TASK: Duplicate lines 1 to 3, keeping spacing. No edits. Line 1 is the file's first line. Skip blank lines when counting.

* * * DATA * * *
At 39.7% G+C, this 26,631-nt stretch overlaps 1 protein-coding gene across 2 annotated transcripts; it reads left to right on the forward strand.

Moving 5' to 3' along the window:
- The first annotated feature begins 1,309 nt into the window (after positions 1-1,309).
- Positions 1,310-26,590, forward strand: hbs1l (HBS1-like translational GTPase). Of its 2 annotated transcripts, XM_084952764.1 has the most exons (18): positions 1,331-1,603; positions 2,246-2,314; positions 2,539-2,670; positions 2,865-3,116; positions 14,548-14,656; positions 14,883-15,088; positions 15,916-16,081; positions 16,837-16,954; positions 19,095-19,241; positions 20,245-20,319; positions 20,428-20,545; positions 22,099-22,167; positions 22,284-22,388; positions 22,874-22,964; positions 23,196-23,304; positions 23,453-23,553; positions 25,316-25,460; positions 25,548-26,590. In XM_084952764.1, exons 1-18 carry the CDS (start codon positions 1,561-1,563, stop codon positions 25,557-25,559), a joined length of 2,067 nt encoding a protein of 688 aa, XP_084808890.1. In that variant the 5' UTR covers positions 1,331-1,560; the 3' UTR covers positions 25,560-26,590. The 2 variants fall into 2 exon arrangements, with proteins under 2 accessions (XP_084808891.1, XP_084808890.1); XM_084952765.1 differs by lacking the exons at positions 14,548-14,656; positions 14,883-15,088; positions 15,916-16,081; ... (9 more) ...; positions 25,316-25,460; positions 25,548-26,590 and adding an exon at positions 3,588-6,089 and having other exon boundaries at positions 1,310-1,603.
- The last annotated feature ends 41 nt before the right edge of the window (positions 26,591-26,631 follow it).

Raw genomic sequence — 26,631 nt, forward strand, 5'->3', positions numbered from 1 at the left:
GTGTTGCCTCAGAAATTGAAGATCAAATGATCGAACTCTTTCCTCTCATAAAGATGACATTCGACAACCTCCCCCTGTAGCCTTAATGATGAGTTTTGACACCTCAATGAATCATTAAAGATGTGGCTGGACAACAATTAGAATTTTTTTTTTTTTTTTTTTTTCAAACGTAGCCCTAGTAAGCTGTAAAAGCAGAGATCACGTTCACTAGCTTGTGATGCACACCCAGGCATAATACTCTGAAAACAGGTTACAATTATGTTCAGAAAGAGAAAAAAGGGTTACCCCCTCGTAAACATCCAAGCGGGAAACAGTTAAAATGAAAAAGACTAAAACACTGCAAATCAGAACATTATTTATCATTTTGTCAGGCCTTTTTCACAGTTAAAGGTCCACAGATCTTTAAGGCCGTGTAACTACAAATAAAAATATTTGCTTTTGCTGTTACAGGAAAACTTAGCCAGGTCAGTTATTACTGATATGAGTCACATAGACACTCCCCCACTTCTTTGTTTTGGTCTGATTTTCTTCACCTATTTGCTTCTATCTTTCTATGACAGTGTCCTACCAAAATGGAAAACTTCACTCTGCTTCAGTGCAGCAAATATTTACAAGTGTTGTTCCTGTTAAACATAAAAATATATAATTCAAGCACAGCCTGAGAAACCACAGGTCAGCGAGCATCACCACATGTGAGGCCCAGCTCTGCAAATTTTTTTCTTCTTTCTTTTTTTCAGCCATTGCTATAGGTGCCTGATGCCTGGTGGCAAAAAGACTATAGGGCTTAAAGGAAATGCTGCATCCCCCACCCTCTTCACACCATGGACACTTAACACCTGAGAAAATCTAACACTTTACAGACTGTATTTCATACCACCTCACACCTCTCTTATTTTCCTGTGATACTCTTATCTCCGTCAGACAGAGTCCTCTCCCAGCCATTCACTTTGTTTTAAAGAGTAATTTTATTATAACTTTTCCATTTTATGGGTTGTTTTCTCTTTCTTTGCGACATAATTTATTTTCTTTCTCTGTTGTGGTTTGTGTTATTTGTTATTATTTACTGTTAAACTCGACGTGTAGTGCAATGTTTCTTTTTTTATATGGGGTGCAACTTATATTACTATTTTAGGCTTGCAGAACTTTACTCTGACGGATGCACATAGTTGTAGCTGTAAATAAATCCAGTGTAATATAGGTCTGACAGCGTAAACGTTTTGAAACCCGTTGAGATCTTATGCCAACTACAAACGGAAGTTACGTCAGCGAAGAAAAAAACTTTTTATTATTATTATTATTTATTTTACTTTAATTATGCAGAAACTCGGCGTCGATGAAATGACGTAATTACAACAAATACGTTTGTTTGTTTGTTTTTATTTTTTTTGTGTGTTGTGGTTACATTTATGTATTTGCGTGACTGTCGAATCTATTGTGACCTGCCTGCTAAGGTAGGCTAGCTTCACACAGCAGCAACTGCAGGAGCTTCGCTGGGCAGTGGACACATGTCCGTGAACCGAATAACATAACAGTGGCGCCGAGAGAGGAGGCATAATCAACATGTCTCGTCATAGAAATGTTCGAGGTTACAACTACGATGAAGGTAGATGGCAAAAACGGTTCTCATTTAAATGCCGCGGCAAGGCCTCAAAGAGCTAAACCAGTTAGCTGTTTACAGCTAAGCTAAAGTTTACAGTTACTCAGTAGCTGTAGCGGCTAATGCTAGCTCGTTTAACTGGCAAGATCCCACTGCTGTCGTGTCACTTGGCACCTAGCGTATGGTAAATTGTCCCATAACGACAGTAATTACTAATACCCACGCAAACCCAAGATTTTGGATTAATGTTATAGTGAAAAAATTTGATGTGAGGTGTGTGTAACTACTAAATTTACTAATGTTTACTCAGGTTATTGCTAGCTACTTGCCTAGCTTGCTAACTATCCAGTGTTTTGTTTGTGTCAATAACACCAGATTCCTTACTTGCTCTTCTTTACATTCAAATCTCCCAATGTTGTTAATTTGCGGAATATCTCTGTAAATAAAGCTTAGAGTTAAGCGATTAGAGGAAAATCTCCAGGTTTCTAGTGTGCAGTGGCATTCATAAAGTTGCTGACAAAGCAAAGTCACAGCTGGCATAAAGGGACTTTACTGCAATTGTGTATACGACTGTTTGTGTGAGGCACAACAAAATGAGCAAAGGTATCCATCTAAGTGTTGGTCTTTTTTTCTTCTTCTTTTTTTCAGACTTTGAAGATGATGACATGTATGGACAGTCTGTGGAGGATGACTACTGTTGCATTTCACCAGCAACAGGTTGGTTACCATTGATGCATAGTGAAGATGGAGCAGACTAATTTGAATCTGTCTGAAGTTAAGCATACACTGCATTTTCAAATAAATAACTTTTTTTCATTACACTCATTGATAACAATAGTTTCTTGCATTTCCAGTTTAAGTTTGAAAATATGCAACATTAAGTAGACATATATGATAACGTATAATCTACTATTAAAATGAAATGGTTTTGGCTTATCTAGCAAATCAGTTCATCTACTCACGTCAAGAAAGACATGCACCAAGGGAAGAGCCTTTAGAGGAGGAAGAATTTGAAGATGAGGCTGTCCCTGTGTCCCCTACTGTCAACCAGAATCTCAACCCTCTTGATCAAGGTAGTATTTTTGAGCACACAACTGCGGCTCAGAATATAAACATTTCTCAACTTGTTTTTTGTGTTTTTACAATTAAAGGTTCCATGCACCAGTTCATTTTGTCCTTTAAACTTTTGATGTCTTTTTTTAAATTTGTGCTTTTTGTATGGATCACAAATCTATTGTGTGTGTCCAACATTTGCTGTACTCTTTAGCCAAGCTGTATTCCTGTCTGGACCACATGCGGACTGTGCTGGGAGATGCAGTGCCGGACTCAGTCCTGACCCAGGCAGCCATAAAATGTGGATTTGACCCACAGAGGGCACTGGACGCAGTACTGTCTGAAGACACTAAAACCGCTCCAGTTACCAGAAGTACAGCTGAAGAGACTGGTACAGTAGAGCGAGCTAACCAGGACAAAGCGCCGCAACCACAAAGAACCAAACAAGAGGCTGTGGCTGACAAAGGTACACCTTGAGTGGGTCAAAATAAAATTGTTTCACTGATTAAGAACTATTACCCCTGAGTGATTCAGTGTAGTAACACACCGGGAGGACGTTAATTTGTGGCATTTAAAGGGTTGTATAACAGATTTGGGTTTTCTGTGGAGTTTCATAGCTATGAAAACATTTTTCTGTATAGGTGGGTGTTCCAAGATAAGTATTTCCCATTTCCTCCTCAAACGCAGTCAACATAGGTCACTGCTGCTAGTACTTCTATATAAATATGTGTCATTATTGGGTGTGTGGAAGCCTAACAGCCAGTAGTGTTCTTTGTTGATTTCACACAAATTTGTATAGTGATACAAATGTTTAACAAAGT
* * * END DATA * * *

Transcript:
At 39.7% G+C, this 26,631-nt stretch overlaps 1 protein-coding gene across 2 annotated transcripts; it reads left to right on the forward strand.

Moving 5' to 3' along the window:
- The first annotated feature begins 1,309 nt into the window (after positions 1-1,309).